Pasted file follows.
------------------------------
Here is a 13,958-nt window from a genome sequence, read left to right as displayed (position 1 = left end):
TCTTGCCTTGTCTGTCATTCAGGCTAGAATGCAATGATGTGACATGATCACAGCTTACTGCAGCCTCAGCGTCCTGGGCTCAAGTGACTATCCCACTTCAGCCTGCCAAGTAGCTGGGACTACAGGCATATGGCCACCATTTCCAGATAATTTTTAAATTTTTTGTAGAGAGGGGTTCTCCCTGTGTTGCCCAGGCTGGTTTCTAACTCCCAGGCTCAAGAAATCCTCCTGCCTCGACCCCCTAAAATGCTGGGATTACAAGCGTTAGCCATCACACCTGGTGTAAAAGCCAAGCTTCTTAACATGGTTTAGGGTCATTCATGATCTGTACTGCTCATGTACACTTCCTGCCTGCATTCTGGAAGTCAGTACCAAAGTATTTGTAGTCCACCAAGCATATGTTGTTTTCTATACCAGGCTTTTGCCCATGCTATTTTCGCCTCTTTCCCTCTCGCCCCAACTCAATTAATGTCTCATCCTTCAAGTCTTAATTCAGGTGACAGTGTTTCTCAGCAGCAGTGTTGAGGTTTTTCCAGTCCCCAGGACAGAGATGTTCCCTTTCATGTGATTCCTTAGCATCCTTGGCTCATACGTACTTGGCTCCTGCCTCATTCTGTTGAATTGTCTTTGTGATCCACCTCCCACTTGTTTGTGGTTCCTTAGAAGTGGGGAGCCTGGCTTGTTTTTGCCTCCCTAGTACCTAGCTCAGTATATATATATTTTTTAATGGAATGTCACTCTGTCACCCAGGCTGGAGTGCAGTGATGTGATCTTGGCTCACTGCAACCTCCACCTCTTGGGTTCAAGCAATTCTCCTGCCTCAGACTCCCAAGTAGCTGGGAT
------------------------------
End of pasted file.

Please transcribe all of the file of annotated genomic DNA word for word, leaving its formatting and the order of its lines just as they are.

Here is a 13,958-nt window from a genome sequence, read left to right as displayed (position 1 = left end):
TCTTGCCTTGTCTGTCATTCAGGCTAGAATGCAATGATGTGACATGATCACAGCTTACTGCAGCCTCAGCGTCCTGGGCTCAAGTGACTATCCCACTTCAGCCTGCCAAGTAGCTGGGACTACAGGCATATGGCCACCATTTCCAGATAATTTTTAAATTTTTTGTAGAGAGGGGTTCTCCCTGTGTTGCCCAGGCTGGTTTCTAACTCCCAGGCTCAAGAAATCCTCCTGCCTCGACCCCCTAAAATGCTGGGATTACAAGCGTTAGCCATCACACCTGGTGTAAAAGCCAAGCTTCTTAACATGGTTTAGGGTCATTCATGATCTGTACTGCTCATGTACACTTCCTGCCTGCATTCTGGAAGTCAGTACCAAAGTATTTGTAGTCCACCAAGCATATGTTGTTTTCTATACCAGGCTTTTGCCCATGCTATTTTCGCCTCTTTCCCTCTCGCCCCAACTCAATTAATGTCTCATCCTTCAAGTCTTAATTCAGGTGACAGTGTTTCTCAGCAGCAGTGTTGAGGTTTTTCCAGTCCCCAGGACAGAGATGTTCCCTTTCATGTGATTCCTTAGCATCCTTGGCTCATACGTACTTGGCTCCTGCCTCATTCTGTTGAATTGTCTTTGTGATCCACCTCCCACTTGTTTGTGGTTCCTTAGAAGTGGGGAGCCTGGCTTGTTTTTGCCTCCCTAGTACCTAGCTCAGTATATATATATTTTTTAATGGAATGTCACTCTGTCACCCAGGCTGGAGTGCAGTGATGTGATCTTGGCTCACTGCAACCTCCACCTCTTGGGTTCAAGCAATTCTCCTGCCTCAGACTCCCAAGTAGCTGGGAT